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Call for Award Nominations
Thu, September 9, 2010
Moore's Law describes an important trend in the history of computer hardware: that the number of transistors that can be inexpensively placed on an integrated circuit is increasing exponentially, doubling approximately every two years. The self-fulfilling prophesy of Moore's Law is under threat. The new bottleneck comes not from hardware and technology capabilities, but from control, computation, and algorithmic constraints in various steps in the design flow such as verification and optical proximity correction.
In the first part of the talk, we describe our efforts in developing a new class of wireless sensors for use in semiconductor manufacturing. These sensors are fully self-contained with on board power, communications, and signal processing electronics. The sensors offer unprecedented spatial and time resolution, making them suitable for equipment diagnostics and design, and for process optimization and control. We will illustrate the applications of these sensors in IC processing, and describe our efforts at commercializing this technology.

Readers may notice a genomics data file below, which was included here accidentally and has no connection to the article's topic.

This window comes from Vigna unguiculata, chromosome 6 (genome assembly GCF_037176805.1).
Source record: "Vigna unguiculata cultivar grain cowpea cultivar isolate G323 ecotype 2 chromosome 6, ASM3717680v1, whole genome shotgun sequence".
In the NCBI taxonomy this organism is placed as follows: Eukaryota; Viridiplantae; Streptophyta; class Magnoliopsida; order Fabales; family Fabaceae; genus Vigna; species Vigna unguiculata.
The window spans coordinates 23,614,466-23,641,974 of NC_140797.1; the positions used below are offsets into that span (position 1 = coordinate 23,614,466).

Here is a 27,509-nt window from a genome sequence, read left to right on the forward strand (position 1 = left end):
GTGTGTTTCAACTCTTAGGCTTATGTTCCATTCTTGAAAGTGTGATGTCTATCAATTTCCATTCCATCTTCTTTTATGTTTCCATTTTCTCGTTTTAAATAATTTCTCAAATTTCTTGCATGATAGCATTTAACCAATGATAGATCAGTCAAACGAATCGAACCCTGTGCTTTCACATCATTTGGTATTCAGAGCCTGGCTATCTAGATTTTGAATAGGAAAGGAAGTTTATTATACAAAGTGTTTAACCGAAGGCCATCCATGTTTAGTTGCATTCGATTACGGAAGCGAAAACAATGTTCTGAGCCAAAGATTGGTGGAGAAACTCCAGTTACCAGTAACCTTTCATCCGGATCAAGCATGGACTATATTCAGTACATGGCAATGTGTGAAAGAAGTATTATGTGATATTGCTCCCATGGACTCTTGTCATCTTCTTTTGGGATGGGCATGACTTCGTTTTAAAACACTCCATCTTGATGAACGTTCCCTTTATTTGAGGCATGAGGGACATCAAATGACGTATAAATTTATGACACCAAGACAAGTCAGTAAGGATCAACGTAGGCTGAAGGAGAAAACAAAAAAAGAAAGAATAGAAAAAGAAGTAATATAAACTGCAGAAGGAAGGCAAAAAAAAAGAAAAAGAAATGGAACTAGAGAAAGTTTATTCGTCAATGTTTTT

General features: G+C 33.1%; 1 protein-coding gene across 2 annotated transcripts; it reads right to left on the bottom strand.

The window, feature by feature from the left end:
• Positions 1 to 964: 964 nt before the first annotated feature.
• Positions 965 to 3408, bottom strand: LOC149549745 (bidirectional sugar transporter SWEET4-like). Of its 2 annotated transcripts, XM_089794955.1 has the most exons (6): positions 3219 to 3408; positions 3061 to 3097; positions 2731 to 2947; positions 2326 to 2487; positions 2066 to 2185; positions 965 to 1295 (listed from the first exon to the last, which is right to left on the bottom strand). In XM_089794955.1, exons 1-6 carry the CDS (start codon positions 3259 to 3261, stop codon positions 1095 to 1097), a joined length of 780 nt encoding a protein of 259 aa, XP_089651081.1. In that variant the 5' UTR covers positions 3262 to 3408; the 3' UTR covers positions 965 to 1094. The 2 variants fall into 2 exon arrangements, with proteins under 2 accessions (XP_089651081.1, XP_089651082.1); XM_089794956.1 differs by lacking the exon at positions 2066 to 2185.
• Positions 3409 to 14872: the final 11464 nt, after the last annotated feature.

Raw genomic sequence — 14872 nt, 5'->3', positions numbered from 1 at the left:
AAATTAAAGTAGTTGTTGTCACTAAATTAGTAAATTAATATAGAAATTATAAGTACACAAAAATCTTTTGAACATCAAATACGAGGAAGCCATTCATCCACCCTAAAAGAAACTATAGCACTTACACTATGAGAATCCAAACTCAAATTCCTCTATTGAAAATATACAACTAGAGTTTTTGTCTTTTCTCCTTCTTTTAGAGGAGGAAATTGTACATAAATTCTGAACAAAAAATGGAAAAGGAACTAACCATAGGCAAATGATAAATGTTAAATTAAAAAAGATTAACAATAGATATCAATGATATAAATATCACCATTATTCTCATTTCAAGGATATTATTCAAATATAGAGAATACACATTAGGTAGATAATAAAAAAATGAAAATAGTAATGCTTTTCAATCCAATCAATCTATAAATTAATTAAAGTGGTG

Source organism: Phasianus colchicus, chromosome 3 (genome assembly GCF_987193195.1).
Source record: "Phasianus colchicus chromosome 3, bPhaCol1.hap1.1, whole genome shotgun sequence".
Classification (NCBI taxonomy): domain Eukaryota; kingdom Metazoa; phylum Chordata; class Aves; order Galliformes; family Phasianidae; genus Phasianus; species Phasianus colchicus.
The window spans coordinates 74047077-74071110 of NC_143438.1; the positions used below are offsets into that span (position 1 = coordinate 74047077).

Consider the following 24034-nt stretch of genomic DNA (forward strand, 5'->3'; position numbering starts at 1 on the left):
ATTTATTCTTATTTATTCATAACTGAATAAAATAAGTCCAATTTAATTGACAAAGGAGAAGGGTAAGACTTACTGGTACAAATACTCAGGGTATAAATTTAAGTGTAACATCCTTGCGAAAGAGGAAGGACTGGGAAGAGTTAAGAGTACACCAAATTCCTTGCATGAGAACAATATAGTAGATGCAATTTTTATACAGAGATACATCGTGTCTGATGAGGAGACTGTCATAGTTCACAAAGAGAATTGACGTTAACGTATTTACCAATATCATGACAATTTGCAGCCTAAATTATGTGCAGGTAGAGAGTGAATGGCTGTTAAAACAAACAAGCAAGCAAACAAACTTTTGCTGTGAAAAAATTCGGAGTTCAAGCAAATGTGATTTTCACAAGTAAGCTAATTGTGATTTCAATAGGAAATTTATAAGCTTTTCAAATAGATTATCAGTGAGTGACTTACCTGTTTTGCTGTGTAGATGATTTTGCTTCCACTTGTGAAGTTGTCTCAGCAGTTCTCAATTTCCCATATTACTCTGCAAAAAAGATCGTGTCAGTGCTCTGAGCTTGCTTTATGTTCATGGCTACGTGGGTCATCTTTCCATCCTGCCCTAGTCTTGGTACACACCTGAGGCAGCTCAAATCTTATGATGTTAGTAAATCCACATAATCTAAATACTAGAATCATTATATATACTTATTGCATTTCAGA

In the second part of the talk, will outline three very large scale computational problems that are critical to next generation ICs. These are: Inverse lithography, design verification, and design-for manufacturability. We formulate these mathematically using the common language of clip calculus and show possible solutions. We will conclude with arguing for the vital importance of computation and modeling in this economically important field.